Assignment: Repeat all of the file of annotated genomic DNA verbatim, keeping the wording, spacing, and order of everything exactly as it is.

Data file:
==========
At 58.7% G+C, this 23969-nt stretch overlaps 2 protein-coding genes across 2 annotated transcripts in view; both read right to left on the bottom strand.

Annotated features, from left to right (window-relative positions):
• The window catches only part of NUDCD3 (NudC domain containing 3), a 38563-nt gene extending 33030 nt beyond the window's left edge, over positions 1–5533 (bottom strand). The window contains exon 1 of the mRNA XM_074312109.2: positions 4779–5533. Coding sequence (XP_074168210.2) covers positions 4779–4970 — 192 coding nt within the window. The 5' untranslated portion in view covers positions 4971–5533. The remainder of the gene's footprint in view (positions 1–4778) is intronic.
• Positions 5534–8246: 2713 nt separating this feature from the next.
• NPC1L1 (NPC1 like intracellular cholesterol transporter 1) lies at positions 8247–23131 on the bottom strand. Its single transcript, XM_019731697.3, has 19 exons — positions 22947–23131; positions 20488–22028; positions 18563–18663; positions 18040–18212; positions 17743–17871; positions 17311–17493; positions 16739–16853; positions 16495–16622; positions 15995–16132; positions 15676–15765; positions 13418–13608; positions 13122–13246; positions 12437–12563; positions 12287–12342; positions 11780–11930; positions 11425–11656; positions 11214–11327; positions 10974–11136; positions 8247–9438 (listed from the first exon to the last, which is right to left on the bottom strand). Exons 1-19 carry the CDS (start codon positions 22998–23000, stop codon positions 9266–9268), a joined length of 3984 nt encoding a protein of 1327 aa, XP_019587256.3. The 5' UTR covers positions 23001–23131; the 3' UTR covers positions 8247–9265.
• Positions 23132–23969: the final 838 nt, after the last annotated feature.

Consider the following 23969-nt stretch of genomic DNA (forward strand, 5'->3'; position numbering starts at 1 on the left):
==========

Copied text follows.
At 58.7% G+C, this 23969-nt stretch overlaps 2 protein-coding genes across 2 annotated transcripts in view; both read right to left on the bottom strand.

Annotated features, from left to right (window-relative positions):
• The window catches only part of NUDCD3 (NudC domain containing 3), a 38563-nt gene extending 33030 nt beyond the window's left edge, over positions 1–5533 (bottom strand). The window contains exon 1 of the mRNA XM_074312109.2: positions 4779–5533. Coding sequence (XP_074168210.2) covers positions 4779–4970 — 192 coding nt within the window. The 5' untranslated portion in view covers positions 4971–5533. The remainder of the gene's footprint in view (positions 1–4778) is intronic.
• Positions 5534–8246: 2713 nt separating this feature from the next.
• NPC1L1 (NPC1 like intracellular cholesterol transporter 1) lies at positions 8247–23131 on the bottom strand. Its single transcript, XM_019731697.3, has 19 exons — positions 22947–23131; positions 20488–22028; positions 18563–18663; positions 18040–18212; positions 17743–17871; positions 17311–17493; positions 16739–16853; positions 16495–16622; positions 15995–16132; positions 15676–15765; positions 13418–13608; positions 13122–13246; positions 12437–12563; positions 12287–12342; positions 11780–11930; positions 11425–11656; positions 11214–11327; positions 10974–11136; positions 8247–9438 (listed from the first exon to the last, which is right to left on the bottom strand). Exons 1-19 carry the CDS (start codon positions 22998–23000, stop codon positions 9266–9268), a joined length of 3984 nt encoding a protein of 1327 aa, XP_019587256.3. The 5' UTR covers positions 23001–23131; the 3' UTR covers positions 8247–9265.
• Positions 23132–23969: the final 838 nt, after the last annotated feature.

Consider the following 23969-nt stretch of genomic DNA (forward strand, 5'->3'; position numbering starts at 1 on the left):